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US Government Websites Might Have Violated Ethics Laws by Promoting Trump’s Mar-a-Lago Resort

President Donald Trump and Chinese President Xi Jinping, sit with their wives, first lady Melania Trump, left, and Chinese first lady Peng Liyuan, right, before a meeting at Mar-a-Lago, April 6, 2017.

President Donald Trump and Chinese President Xi Jinping, sit with their wives, first lady Melania Trump, left, and Chinese first lady Peng Liyuan, right, before a meeting at Mar-a-Lago, April 6, 2017. // Alex Brandon/AP

This article has been updated.

Former White House ethics officials are accusing the State Department of violating ethics rules prohibiting “the use of public office for private gain” by publishing an article that promotes Mar-a-Lago, Trump’s private members-only club in Florida.

The article, which tells the history of Mar-a-Lago and dubs it the “winter White House,” appeared on US embassy websites in the UK and Japan, among others, this week.

On Monday, the original post on which the UK and Japan articles were based was taken down, and replaced with the following message: "The intention of the article was to inform the public about where the President has been hosting world leaders. We regret any misperception and have removed the post."

The original post was “a clear ethics violation—it should never have happened,” said Richard Painter, chief White House ethics lawyer under president George W. Bush and current vice president of ethics watchdog CREW, which is suing Trump over alleged violations of the constitution. “This is the use of public office for private gain. You can’t be promoting Mar-a-Lago on state department websites—it’s a business; you pay to join it.”

Trump has already been criticized for giving Mar-a-Lago reams of free publicity since winning the election, as well as doubling annual membership fees to $200,000. In recent weeks, Trump has received both the prime minister of Japan and the president of China at the resort.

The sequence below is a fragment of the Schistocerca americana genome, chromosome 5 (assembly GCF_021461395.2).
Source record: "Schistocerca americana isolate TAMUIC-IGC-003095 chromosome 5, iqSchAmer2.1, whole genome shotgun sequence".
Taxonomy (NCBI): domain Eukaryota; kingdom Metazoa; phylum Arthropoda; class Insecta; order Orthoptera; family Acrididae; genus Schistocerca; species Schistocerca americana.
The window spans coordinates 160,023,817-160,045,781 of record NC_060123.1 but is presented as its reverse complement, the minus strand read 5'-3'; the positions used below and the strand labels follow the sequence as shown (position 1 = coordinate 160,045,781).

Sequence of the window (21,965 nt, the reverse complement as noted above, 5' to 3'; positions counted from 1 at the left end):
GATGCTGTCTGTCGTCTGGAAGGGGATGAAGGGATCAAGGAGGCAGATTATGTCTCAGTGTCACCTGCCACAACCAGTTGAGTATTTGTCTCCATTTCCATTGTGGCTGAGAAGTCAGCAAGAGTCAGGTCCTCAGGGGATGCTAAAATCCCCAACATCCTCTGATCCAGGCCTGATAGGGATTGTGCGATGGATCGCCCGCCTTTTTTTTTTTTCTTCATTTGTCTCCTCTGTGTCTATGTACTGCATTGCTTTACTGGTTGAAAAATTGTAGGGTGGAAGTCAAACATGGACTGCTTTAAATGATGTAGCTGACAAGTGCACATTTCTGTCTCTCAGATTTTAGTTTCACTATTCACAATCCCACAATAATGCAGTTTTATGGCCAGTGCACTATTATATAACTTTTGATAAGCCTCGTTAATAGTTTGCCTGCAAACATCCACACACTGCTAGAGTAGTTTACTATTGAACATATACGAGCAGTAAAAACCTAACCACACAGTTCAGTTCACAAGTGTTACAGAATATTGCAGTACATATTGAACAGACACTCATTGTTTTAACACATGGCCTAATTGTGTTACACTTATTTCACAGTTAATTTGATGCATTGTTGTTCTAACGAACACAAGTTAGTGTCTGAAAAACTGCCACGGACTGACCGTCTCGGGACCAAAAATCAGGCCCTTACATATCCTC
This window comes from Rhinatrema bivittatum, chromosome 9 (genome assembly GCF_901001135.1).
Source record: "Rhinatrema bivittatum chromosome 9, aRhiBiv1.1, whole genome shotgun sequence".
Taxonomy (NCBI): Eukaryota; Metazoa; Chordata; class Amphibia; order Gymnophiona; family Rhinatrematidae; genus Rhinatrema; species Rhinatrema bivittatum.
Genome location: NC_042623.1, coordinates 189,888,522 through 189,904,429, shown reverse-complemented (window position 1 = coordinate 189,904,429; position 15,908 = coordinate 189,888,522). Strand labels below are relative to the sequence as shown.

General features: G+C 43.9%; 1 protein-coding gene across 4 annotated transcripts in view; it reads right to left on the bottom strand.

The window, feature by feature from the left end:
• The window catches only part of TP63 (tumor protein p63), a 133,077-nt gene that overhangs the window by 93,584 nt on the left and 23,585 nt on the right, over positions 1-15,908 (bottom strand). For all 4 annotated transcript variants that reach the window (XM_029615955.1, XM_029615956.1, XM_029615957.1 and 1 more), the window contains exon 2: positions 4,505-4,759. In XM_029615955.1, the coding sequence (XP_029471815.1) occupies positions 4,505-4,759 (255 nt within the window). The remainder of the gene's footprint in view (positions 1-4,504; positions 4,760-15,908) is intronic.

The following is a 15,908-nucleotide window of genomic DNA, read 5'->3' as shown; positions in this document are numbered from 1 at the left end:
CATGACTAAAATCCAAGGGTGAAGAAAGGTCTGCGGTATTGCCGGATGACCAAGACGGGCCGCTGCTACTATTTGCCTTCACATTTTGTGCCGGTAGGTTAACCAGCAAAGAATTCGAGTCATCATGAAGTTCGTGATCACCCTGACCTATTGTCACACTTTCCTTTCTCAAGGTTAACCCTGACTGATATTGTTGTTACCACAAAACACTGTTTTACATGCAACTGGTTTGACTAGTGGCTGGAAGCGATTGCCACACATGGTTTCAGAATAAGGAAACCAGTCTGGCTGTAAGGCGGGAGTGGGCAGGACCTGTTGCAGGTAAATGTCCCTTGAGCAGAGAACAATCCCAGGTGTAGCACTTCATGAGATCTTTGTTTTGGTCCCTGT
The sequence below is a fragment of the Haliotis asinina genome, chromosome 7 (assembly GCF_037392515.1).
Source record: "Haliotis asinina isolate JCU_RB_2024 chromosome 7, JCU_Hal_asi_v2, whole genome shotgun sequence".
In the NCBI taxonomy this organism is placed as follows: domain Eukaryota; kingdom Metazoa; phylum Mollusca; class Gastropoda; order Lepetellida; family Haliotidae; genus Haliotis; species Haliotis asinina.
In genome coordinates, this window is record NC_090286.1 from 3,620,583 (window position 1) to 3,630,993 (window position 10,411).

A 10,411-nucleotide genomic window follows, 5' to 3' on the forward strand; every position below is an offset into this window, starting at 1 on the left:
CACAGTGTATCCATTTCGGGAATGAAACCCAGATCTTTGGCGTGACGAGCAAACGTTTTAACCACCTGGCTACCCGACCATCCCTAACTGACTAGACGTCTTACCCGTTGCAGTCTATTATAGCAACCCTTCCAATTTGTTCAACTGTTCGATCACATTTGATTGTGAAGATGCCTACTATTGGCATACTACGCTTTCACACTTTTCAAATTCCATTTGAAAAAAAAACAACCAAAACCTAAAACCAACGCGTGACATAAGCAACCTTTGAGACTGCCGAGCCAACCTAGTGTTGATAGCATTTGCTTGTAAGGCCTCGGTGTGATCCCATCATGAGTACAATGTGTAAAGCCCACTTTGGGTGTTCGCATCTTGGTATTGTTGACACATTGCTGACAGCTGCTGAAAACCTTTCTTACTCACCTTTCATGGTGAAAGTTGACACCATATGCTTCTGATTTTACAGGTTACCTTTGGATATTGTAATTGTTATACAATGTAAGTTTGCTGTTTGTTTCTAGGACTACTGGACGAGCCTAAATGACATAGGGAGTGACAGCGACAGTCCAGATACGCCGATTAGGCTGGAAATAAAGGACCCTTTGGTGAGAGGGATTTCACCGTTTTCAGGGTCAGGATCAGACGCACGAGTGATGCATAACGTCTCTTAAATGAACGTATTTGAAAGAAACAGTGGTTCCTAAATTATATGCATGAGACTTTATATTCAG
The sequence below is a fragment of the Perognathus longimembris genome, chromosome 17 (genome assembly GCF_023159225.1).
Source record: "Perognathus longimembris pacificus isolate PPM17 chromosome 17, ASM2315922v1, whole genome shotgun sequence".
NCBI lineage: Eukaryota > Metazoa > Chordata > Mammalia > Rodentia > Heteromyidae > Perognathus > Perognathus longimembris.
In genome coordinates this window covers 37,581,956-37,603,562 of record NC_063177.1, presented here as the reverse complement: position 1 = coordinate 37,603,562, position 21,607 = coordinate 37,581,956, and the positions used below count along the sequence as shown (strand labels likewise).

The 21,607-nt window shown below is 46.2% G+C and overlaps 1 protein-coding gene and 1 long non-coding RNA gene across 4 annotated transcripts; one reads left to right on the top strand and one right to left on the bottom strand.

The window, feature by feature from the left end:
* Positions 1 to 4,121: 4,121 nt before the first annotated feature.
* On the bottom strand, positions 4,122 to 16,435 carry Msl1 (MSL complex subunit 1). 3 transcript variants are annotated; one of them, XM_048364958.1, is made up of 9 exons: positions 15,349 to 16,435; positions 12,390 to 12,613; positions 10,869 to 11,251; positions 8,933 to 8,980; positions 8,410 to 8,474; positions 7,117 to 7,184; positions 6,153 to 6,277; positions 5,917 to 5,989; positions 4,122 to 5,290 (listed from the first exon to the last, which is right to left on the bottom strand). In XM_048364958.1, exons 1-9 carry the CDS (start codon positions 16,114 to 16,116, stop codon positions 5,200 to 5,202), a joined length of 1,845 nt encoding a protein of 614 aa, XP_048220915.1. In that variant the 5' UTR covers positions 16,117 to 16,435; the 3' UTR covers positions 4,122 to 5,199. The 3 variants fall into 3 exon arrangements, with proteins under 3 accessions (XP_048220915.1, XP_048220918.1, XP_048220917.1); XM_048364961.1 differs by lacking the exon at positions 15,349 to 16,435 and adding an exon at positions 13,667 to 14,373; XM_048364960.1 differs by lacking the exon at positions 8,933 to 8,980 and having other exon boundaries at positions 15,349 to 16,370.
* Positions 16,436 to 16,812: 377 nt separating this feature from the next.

In an interview with Quartz, Painter said the person responsible for the article should be fired. “I strongly suspect that there are people higher up in government who approved and think this is a good idea, so they need to find out who approved it,” he said.

Norm Eisen, chair of CREW and chief ethics lawyer under president Barack Obama, likewise called the article “outrageous.” He likened it to White House counsel Kellyanne Conway’s promotion of Ivanka Trump’s jewelry, which the Office of Government Ethics (OGE) determined was a violation of a rule that prohibits using official channels to promote private business. “Perhaps because that was, to OGE’s dismay, not punished, [Treasury secretary Steve] Mnuchin later did the same thing, promoting a film of his—and now this,” Eisen said. “It’s illegality run rampant.”

Scott Amey, chief counsel at the non-partisan Project on Government Oversight, was more circumspect on whether rules had been violated, though he called the article “right on the line” and said it “shouldn’t have been done.”

“I can’t believe that some ethics officer isn’t raising concerns—even if it isn’t a direct violation—and airing on the side of caution, saying, ‘We really don’t need to do this piece,'” he said.

By Max de Haldevang Quartz April 24, 2017

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